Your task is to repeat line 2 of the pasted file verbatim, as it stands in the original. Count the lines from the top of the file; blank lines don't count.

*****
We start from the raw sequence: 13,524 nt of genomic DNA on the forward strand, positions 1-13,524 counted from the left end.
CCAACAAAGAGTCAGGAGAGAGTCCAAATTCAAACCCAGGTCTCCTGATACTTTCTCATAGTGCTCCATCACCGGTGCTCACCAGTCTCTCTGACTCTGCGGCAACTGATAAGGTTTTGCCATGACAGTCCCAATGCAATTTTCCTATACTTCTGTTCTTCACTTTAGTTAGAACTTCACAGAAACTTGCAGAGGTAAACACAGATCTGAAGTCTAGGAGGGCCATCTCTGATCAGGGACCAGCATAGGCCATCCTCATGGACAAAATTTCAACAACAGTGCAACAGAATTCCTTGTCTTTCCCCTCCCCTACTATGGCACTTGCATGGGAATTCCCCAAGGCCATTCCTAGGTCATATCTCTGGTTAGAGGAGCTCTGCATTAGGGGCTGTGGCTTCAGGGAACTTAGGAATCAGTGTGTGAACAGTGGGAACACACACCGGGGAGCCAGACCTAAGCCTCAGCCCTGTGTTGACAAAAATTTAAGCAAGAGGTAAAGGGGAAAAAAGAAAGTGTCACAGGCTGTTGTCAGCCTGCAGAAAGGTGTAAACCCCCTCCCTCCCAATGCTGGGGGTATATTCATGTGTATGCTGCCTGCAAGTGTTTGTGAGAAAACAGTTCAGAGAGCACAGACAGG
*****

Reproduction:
CCAACAAAGAGTCAGGAGAGAGTCCAAATTCAAACCCAGGTCTCCTGATACTTTCTCATAGTGCTCCATCACCGGTGCTCACCAGTCTCTCTGACTCTGCGGCAACTGATAAGGTTTTGCCATGACAGTCCCAATGCAATTTTCCTATACTTCTGTTCTTCACTTTAGTTAGAACTTCACAGAAACTTGCAGAGGTAAACACAGATCTGAAGTCTAGGAGGGCCATCTCTGATCAGGGACCAGCATAGGCCATCCTCATGGACAAAATTTCAACAACAGTGCAACAGAATTCCTTGTCTTTCCCCTCCCCTACTATGGCACTTGCATGGGAATTCCCCAAGGCCATTCCTAGGTCATATCTCTGGTTAGAGGAGCTCTGCATTAGGGGCTGTGGCTTCAGGGAACTTAGGAATCAGTGTGTGAACAGTGGGAACACACACCGGGGAGCCAGACCTAAGCCTCAGCCCTGTGTTGACAAAAATTTAAGCAAGAGGTAAAGGGGAAAAAAGAAAGTGTCACAGGCTGTTGTCAGCCTGCAGAAAGGTGTAAACCCCCTCCCTCCCAATGCTGGGGGTATATTCATGTGTATGCTGCCTGCAAGTGTTTGTGAGAAAACAGTTCAGAGAGCACAGACAGG